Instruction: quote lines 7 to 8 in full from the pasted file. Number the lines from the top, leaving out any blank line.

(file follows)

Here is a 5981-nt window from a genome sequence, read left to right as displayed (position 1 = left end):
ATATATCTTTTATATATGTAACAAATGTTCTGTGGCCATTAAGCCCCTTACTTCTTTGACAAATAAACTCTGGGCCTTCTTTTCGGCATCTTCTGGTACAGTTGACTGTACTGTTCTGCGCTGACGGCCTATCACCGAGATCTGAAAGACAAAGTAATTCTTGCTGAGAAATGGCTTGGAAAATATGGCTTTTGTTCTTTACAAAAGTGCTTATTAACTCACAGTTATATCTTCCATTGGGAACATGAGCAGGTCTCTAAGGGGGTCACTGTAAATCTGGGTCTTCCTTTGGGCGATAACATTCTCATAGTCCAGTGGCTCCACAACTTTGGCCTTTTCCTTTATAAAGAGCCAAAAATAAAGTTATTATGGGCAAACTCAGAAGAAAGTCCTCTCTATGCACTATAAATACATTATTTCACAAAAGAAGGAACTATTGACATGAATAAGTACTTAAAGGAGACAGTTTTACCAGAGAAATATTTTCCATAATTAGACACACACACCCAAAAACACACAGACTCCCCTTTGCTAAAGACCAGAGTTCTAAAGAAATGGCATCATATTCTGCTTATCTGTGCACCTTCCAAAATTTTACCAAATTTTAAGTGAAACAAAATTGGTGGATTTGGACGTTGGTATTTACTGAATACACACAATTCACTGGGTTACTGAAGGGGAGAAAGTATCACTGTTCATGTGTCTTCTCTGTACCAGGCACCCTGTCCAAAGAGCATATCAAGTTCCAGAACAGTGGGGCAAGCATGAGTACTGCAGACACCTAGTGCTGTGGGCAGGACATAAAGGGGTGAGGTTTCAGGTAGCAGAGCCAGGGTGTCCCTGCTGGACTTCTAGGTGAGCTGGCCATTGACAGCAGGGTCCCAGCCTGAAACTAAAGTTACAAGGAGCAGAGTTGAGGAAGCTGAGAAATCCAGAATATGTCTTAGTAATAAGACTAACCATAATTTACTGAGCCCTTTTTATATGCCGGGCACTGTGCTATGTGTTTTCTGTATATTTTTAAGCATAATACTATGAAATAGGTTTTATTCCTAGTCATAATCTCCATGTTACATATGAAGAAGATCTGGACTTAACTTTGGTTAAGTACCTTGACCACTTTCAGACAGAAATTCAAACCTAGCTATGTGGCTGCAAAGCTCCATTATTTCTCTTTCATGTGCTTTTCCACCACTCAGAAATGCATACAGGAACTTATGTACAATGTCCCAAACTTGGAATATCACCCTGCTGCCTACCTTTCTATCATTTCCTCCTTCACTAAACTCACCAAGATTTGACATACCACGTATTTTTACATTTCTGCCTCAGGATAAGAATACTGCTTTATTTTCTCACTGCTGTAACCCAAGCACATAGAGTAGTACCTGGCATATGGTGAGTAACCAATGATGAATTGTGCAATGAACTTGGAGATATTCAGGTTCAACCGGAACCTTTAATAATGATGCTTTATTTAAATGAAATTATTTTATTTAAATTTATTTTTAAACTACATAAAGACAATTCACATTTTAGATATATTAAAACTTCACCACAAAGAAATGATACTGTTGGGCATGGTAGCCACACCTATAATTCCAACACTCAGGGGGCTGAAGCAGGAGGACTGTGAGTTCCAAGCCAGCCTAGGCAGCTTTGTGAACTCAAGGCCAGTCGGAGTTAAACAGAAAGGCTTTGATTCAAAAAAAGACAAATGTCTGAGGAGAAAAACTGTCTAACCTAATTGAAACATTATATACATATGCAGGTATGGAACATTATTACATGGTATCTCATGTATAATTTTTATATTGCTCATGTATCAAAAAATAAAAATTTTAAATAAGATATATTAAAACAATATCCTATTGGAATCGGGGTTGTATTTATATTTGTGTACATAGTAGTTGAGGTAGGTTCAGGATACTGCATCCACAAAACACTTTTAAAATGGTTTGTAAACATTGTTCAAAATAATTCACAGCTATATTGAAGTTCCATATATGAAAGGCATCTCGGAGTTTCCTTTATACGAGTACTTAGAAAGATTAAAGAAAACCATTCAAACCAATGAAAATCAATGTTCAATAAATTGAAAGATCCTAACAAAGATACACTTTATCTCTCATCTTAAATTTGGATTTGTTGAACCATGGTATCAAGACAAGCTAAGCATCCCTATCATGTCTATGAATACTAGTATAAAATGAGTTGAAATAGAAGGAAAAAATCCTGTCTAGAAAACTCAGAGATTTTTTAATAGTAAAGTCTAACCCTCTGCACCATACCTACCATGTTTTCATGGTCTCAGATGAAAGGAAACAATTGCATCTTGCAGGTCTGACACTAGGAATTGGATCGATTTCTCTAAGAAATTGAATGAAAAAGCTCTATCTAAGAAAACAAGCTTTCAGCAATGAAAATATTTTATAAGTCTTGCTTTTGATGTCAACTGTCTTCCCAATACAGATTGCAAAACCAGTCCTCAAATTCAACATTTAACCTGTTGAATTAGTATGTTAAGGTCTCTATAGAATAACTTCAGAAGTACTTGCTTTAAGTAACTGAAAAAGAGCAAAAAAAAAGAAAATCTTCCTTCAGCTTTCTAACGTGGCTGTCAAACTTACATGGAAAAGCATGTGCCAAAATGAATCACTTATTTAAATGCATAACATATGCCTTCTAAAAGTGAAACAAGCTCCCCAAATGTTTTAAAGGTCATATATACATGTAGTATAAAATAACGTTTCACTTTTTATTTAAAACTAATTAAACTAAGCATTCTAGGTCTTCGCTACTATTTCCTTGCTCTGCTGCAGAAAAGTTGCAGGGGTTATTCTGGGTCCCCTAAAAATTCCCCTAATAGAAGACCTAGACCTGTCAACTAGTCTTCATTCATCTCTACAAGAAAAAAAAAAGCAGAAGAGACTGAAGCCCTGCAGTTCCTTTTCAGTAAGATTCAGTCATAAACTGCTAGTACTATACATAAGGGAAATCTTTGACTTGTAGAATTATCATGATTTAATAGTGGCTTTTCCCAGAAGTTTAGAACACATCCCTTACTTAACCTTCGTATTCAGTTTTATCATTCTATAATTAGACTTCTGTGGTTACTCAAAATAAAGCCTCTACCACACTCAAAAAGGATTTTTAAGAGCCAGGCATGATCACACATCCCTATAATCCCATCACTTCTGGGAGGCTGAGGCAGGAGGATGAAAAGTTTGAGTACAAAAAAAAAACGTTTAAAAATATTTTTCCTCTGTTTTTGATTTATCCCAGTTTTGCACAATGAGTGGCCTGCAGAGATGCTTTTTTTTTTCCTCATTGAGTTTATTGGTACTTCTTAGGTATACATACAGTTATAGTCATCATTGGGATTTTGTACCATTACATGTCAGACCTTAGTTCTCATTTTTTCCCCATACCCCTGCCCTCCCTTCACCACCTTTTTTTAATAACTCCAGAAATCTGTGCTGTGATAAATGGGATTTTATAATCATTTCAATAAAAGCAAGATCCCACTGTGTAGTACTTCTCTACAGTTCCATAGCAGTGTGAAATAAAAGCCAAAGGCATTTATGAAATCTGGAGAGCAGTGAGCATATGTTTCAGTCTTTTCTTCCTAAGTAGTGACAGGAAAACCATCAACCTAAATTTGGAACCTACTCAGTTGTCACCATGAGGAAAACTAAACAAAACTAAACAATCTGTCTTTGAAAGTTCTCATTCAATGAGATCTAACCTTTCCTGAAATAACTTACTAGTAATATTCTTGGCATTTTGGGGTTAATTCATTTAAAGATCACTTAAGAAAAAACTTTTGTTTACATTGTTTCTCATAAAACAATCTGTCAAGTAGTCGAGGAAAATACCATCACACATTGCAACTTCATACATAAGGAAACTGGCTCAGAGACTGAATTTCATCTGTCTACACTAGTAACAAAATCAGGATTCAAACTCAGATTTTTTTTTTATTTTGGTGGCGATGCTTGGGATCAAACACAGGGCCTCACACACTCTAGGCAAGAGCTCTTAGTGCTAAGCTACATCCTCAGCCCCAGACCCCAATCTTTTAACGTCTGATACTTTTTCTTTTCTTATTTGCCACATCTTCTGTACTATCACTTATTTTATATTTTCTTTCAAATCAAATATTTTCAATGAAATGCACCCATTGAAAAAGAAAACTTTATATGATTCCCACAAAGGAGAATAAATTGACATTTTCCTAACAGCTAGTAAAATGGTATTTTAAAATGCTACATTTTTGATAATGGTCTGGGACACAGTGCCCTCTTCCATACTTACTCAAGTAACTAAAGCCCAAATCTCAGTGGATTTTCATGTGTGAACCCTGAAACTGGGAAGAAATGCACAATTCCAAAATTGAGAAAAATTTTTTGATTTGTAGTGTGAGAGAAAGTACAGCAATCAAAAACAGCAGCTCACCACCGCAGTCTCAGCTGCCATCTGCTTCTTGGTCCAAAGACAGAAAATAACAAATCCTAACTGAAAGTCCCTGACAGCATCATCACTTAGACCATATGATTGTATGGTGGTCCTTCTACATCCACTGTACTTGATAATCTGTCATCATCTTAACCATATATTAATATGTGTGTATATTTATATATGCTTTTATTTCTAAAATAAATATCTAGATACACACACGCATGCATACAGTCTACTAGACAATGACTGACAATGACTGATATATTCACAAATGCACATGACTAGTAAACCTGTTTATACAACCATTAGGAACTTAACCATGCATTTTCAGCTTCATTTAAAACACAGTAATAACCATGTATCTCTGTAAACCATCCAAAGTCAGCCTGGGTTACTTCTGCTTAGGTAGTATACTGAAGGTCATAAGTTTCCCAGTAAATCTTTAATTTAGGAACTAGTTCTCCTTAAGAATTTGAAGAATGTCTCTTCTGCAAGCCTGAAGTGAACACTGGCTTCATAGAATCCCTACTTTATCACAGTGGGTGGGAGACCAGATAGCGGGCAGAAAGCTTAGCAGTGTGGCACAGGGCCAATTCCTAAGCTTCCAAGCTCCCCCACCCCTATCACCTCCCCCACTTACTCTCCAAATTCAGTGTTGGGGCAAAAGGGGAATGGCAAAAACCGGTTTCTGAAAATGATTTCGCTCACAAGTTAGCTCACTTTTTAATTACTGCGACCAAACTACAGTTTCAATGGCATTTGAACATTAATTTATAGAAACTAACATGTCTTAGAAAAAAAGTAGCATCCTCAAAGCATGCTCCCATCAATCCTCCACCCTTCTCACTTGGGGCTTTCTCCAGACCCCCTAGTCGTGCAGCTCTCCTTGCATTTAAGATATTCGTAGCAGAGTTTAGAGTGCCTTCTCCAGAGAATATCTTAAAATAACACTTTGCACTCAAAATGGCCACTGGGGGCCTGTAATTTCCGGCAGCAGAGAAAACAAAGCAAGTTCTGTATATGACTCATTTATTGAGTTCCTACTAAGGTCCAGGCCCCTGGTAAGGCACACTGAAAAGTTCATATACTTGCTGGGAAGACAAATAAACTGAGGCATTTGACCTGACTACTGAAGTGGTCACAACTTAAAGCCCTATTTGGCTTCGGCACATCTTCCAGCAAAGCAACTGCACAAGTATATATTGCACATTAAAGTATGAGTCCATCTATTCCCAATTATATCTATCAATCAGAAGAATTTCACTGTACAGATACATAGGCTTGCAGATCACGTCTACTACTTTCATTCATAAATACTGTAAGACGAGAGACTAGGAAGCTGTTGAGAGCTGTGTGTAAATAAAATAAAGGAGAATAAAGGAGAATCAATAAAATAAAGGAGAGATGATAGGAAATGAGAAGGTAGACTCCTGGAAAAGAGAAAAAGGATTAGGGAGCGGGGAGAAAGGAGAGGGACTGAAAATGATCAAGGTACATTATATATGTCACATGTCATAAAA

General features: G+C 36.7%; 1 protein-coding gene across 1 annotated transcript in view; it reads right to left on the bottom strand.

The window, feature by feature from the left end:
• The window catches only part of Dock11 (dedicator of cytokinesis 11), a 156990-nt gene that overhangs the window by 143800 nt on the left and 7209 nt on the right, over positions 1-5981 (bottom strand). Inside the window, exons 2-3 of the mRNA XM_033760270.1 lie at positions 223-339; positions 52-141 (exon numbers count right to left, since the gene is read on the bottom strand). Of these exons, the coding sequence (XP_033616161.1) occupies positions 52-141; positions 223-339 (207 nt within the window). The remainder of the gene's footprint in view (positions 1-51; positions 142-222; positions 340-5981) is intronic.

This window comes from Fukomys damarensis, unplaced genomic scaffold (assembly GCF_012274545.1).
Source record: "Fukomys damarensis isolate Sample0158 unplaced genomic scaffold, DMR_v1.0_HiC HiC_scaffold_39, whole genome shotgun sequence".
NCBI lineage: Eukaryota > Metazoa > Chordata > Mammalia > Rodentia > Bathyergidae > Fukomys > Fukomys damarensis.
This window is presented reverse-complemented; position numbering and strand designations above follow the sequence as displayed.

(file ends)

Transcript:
Source record: "Fukomys damarensis isolate Sample0158 unplaced genomic scaffold, DMR_v1.0_HiC HiC_scaffold_39, whole genome shotgun sequence".
NCBI lineage: Eukaryota > Metazoa > Chordata > Mammalia > Rodentia > Bathyergidae > Fukomys > Fukomys damarensis.